Biologist, Conservationist, & Portlander. My passion lives in Africa.

Wednesday, November 14, 2012

Fantastic news for sharks!

11:29 AM Posted by Tara Easter No comments
Congratulations to the Shark Savers Singapore group on their recent wins in the battle to stop the consumption of shark fin soup! I was beyond thrilled to read this news article describing how more and more Asian companies are taking shark fin soup off their menus at corporate events as an act of environmental and social responsibility.

The act of shark finning is a cruel and wasteful practice that has caused 90 percent of shark species to become threatened with extinction (up from the previous 15 percent before the soup gained so much popularity). Because the fins of the sharks are the only part of its body that is used, fishers will cut the fins off the sharks and throw them back in the water to die. This allows hundreds of sharks to be killed on a single boat in one night because the fins do not take up room on the ship. 

Some countries, including the United States and European nations, created a ban on the use of shark products unless the whole body was brought back to shore with fins attached, hoping this would allow continued use of shark meat, but in a sustainable way since a boat can only hold so many. Unfortunately, this proved to be unsuccessful as poachers found loopholes. 

Then, Pacific states in the US banned shark fin trade, followed by the first inland state of Illinois. Some Central American countries also banned shark fin trade in an effort to protect their own highly productive coastal waters, and the movement started to gain momentum.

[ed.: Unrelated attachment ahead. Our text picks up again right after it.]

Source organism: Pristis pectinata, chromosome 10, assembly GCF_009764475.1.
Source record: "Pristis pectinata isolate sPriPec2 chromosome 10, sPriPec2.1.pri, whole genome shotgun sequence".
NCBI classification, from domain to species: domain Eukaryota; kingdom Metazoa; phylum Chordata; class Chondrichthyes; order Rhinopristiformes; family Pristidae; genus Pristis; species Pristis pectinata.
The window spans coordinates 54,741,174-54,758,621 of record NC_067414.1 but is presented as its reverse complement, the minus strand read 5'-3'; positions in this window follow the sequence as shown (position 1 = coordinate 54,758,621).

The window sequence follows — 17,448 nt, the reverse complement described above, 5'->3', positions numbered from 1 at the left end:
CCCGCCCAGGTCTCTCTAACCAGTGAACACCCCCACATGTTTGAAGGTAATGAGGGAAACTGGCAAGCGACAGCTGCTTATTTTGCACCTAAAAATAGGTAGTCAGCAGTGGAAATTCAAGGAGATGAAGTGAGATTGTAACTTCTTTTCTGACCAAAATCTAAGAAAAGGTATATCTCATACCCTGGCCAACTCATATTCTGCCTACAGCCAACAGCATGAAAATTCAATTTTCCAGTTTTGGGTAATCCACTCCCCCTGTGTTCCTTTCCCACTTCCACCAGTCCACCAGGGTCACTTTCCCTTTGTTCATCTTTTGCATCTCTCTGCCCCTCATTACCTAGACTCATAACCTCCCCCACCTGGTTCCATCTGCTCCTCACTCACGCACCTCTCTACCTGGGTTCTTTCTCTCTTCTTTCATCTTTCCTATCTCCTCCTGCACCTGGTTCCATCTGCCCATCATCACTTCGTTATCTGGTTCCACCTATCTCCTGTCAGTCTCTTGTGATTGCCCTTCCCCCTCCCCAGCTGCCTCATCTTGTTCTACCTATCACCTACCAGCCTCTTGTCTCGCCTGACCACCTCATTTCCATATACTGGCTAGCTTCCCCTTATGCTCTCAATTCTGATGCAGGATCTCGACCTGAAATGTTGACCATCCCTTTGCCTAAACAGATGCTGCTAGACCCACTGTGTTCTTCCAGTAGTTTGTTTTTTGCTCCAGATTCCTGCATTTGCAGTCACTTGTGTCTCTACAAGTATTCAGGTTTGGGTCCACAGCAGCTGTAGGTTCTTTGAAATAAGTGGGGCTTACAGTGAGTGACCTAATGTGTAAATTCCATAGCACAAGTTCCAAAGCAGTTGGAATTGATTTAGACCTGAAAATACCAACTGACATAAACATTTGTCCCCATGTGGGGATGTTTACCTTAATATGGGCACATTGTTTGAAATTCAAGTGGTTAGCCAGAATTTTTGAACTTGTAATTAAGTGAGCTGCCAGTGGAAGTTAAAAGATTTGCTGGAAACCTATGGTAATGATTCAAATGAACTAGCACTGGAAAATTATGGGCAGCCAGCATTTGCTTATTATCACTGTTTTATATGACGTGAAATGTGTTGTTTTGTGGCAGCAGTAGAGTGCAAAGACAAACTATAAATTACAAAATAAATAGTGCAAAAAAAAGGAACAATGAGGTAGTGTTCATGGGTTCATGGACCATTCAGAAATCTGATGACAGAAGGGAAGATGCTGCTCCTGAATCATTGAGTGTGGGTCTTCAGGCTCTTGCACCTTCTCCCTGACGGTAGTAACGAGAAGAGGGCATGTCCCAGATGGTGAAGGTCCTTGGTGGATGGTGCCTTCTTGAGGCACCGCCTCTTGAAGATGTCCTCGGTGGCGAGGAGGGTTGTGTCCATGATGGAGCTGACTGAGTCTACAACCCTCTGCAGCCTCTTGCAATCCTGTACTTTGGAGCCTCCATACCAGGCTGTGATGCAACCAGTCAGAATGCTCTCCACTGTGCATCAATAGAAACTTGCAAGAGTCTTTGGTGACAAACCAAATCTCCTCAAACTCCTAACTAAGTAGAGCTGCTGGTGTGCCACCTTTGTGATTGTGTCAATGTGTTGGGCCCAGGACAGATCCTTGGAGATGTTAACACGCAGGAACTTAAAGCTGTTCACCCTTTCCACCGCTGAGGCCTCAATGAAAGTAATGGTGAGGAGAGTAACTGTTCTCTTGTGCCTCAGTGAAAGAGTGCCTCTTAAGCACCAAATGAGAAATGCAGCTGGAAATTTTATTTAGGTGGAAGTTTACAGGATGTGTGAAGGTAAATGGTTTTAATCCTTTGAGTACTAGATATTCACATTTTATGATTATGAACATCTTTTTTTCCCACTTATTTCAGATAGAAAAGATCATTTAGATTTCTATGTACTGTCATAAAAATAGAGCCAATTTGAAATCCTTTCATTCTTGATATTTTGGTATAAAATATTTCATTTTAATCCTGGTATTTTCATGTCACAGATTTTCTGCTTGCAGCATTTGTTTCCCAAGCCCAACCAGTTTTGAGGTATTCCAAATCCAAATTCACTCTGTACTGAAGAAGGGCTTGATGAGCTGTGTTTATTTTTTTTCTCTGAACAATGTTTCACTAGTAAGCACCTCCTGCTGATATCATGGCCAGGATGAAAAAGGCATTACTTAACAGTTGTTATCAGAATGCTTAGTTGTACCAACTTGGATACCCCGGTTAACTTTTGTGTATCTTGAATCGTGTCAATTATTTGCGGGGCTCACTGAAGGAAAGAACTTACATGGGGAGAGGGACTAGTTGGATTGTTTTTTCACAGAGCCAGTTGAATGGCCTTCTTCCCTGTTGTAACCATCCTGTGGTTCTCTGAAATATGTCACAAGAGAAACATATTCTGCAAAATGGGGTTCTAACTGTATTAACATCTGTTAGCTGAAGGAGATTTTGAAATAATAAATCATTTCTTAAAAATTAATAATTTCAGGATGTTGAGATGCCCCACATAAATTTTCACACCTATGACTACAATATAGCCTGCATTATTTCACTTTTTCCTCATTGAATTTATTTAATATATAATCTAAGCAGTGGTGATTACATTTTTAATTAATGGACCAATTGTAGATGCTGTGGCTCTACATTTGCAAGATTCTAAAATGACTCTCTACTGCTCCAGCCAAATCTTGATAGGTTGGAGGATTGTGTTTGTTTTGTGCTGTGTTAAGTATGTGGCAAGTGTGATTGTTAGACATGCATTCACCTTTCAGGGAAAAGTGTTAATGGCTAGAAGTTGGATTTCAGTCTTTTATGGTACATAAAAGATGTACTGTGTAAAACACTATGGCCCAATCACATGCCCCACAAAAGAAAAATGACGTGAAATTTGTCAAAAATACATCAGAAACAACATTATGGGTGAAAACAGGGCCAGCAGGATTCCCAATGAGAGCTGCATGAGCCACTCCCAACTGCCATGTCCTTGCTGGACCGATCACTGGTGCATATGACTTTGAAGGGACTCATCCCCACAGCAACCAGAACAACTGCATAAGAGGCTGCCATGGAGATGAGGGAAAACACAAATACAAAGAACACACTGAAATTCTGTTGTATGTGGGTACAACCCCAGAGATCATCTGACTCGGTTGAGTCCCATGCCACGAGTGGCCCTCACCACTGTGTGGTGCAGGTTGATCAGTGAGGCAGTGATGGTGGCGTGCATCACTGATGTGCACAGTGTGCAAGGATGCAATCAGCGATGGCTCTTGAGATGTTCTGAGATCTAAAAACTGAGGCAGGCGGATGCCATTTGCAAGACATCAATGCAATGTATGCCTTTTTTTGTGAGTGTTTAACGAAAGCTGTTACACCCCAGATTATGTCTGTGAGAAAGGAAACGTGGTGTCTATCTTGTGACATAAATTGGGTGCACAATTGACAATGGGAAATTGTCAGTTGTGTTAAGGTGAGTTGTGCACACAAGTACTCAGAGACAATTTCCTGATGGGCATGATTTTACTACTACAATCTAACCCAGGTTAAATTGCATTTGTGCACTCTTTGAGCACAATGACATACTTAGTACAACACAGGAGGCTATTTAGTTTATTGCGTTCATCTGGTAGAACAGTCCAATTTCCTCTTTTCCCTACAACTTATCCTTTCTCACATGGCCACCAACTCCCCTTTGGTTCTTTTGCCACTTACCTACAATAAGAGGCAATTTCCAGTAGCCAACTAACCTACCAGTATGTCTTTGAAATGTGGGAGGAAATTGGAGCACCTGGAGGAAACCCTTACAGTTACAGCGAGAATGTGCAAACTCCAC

I came across this meme in July and wanted to pop a bottle of champagne I was so happy! Chinese officials agreed to take shark fin soup off their menus at official functions. I repeated it over and over in my head. It's a small move, but from such a huge and influential consumer. Shark fin soup is a highly prized delicacy in China, often served at official functions, weddings, and celebrations. But when Asian celebrities such as Yao Ming found out how the shark fins were obtained, and what it was doing to the populations and ocean ecosystems, they began advocating for the shark. Their word started to make the difference. 


As Shark Savers Singapore's Director said, "We want local companies to come on board and Singaporean CEOs to make this pledge. It doesn't make sense, for instance, for Bill Gates to come and tell Singaporeans not to eat shark's fin. This isn't a foreign imported agenda". 

I am so glad to see this movement take off. When I first learned about this issue, I thought about how difficult it can sometimes be to change deep traditions of a massive group of people, but if we work from the inside out, perhaps this can be one of the biggest conservation success stories I will have witnessed so far in my life. 



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